This year, my daughter doesn’t have assigned copywork on her lesson plans. She has chosen instead to continue with her calligraphy in her own commonplace book, which sounds so….common (LOL!), so we’re calling it a Lovely Thoughts Journal. She now chooses which passages she will copy, but still keeps to the same principle of perfect execution.
Many amazing literary figures kept a commonplace book to copy noble thoughts from their literature reading into their journal. I find it extraordinary that such a simple thing as copywork yields amazing and rich fruit in vocabulary and expressions, but I’m finding that it does!
A few resources that I enjoy recommending:
Though all that is really needed for copywork is a pencil and a piece of paper, I have found a few extra tools to be very helpful and enjoyed here:
- This post of mine reviews a free resource – you enter the text, the size, the font, and then print your copy work sheets. This is a great resource! Invest a little time and build a copybook for the term!
- I’m sort of picky about a smooth writing surface. I like my kids to sit at a table with room for elbows and spreading out. It’s a priority for us, but I’ve found a good workaround if table space is limited or there is a need to be portable. Dick Blick offers inexpensive large sketch clipboards (15 x 16 are $6.99 at the time of this writing) that I really like. Paper clips to the top and the surface is large enough to provide a good writing surface.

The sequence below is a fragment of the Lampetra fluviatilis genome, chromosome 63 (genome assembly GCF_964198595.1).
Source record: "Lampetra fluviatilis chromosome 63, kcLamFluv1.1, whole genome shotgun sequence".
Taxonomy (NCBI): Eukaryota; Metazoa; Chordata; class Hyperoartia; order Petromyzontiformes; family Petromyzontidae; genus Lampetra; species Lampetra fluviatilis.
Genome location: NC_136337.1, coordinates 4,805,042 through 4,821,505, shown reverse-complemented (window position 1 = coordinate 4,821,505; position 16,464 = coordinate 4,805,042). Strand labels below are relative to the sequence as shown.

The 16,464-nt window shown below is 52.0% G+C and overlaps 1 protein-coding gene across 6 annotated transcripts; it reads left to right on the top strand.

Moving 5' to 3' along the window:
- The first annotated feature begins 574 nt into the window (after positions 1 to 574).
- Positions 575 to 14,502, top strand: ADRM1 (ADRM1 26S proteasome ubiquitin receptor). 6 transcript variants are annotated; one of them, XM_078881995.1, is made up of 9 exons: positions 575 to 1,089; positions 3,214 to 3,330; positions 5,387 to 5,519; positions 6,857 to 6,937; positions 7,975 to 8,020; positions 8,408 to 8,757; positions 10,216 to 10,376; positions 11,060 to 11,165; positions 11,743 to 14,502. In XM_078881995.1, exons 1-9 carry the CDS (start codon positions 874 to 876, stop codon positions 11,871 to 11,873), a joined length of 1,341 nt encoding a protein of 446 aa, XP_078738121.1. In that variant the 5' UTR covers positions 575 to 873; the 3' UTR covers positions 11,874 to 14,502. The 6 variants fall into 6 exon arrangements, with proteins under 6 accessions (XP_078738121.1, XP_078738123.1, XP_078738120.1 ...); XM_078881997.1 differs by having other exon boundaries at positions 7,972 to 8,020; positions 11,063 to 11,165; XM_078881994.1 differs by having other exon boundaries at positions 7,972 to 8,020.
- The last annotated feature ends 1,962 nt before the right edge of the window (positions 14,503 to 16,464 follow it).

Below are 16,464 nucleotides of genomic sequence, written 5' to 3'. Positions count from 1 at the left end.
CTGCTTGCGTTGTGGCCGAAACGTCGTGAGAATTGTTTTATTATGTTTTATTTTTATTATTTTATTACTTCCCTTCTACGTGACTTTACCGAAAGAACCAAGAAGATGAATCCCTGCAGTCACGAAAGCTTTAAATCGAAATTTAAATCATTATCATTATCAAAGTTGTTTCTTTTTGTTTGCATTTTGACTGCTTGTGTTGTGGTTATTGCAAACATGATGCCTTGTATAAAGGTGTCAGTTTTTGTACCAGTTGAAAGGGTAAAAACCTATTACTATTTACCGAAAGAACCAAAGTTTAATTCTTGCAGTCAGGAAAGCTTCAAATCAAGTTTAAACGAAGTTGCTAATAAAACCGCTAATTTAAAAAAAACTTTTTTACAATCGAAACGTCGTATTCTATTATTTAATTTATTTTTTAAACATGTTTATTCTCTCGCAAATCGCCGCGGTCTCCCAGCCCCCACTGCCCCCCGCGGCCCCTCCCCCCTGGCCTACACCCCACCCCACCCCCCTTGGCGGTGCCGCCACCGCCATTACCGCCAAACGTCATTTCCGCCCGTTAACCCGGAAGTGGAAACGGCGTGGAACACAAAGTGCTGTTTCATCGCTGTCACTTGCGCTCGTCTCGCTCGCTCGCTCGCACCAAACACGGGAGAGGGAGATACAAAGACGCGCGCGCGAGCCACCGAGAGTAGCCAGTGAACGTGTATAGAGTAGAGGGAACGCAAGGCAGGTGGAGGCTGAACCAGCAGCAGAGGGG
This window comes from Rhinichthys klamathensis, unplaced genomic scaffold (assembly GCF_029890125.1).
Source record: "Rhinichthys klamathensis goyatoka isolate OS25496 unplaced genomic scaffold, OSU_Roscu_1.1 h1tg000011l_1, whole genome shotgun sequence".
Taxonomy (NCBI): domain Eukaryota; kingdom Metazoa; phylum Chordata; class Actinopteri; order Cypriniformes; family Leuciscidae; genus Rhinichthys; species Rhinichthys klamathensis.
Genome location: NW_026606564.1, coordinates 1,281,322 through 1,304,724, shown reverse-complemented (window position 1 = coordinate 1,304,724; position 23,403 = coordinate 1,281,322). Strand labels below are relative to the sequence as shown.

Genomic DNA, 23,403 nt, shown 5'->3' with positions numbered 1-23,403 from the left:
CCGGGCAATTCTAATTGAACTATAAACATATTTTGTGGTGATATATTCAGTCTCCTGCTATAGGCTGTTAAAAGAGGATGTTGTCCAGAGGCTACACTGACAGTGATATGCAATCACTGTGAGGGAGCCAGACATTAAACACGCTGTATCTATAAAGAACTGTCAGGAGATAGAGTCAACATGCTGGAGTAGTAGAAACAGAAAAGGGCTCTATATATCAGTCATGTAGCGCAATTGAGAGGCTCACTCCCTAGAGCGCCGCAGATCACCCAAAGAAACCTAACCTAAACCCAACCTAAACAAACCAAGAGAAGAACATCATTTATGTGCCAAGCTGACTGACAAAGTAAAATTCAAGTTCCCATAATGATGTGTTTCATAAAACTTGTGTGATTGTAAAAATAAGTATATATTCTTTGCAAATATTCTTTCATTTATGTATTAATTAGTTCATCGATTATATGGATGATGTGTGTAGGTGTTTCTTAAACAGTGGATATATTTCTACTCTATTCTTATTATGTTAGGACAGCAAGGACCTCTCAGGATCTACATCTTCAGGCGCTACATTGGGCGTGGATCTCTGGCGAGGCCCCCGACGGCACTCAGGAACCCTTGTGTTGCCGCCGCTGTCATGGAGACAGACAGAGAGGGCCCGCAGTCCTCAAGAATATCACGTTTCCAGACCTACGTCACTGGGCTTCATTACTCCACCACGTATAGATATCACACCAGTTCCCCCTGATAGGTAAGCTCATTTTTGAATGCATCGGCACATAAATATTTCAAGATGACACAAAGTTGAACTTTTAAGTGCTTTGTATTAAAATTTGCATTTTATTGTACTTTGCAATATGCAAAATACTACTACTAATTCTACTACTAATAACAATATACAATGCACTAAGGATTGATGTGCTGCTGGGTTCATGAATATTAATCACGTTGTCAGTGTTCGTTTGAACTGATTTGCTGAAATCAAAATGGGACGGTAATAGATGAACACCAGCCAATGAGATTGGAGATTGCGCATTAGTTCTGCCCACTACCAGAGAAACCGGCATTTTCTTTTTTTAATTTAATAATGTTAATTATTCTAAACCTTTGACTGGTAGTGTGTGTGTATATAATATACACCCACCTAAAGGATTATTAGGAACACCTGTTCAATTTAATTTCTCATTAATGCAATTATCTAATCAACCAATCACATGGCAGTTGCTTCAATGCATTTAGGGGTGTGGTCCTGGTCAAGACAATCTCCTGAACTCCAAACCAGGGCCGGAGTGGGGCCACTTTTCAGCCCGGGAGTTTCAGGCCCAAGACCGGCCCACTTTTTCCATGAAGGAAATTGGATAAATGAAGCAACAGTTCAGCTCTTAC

- Startwrite handwriting worksheet wizard – There are a variety of handwriting worksheet makers available for free online. I made use of these until my son was ready to transition to cursive. Free worksheet makers offering cursive don’t offer cursive letters that connect. This was the impetus that pushed me to finally purchase this program. I’m so glad I did!!!! Startwrite is my best friend when it comes to generating copywork pages for my beginning print writers or my beginning cursive writers. If you’ll allow me, I’ll sing it’s praises:
- I can enter any text from any source I choose – giving me the freedom to select copywork from history, science, religion, hymns, Baltimore Catechism – anything! I build my own copywork pages and again anchor it to the other offerings within our day so that copywork, while an exercise in penmanship, still supports other reading and is connected to the rest of the day.